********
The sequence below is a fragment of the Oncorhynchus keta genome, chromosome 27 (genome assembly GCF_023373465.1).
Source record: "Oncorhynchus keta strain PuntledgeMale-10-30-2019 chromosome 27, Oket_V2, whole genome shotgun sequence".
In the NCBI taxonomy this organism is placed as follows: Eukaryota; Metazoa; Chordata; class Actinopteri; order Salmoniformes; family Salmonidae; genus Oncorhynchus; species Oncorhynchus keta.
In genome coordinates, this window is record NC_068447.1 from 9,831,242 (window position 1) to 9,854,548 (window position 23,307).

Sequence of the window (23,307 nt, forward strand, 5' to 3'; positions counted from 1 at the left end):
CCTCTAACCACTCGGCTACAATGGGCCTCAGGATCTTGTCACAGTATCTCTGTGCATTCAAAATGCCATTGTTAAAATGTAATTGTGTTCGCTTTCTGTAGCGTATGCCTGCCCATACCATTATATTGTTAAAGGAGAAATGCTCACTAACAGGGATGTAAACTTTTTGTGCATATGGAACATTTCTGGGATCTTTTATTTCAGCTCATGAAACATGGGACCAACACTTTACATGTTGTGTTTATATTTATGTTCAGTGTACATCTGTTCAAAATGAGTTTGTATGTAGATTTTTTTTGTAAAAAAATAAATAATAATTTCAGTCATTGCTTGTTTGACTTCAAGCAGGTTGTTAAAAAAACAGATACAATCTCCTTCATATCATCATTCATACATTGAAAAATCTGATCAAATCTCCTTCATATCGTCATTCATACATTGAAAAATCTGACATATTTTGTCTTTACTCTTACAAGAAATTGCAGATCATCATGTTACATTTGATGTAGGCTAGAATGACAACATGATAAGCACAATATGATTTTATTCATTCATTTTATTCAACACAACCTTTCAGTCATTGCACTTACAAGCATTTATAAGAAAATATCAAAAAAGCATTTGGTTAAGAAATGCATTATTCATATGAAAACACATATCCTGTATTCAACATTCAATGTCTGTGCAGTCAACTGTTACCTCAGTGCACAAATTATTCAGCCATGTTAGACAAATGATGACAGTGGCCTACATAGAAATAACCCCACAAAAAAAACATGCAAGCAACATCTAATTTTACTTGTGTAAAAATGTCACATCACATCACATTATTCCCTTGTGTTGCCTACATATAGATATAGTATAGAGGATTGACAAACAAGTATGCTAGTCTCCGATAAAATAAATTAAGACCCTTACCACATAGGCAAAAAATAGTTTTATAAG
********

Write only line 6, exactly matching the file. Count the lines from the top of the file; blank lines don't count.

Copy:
CCTCTAACCACTCGGCTACAATGGGCCTCAGGATCTTGTCACAGTATCTCTGTGCATTCAAAATGCCATTGTTAAAATGTAATTGTGTTCGCTTTCTGTAGCGTATGCCTGCCCATACCATTATATTGTTAAAGGAGAAATGCTCACTAACAGGGATGTAAACTTTTTGTGCATATGGAACATTTCTGGGATCTTTTATTTCAGCTCATGAAACATGGGACCAACACTTTACATGTTGTGTTTATATTTATGTTCAGTGTACATCTGTTCAAAATGAGTTTGTATGTAGATTTTTTTTGTAAAAAAATAAATAATAATTTCAGTCATTGCTTGTTTGACTTCAAGCAGGTTGTTAAAAAAACAGATACAATCTCCTTCATATCATCATTCATACATTGAAAAATCTGATCAAATCTCCTTCATATCGTCATTCATACATTGAAAAATCTGACATATTTTGTCTTTACTCTTACAAGAAATTGCAGATCATCATGTTACATTTGATGTAGGCTAGAATGACAACATGATAAGCACAATATGATTTTATTCATTCATTTTATTCAACACAACCTTTCAGTCATTGCACTTACAAGCATTTATAAGAAAATATCAAAAAAGCATTTGGTTAAGAAATGCATTATTCATATGAAAACACATATCCTGTATTCAACATTCAATGTCTGTGCAGTCAACTGTTACCTCAGTGCACAAATTATTCAGCCATGTTAGACAAATGATGACAGTGGCCTACATAGAAATAACCCCACAAAAAAAACATGCAAGCAACATCTAATTTTACTTGTGTAAAAATGTCACATCACATCACATTATTCCCTTGTGTTGCCTACATATAGATATAGTATAGAGGATTGACAAACAAGTATGCTAGTCTCCGATAAAATAAATTAAGACCCTTACCACATAGGCAAAAAATAGTTTTATAAG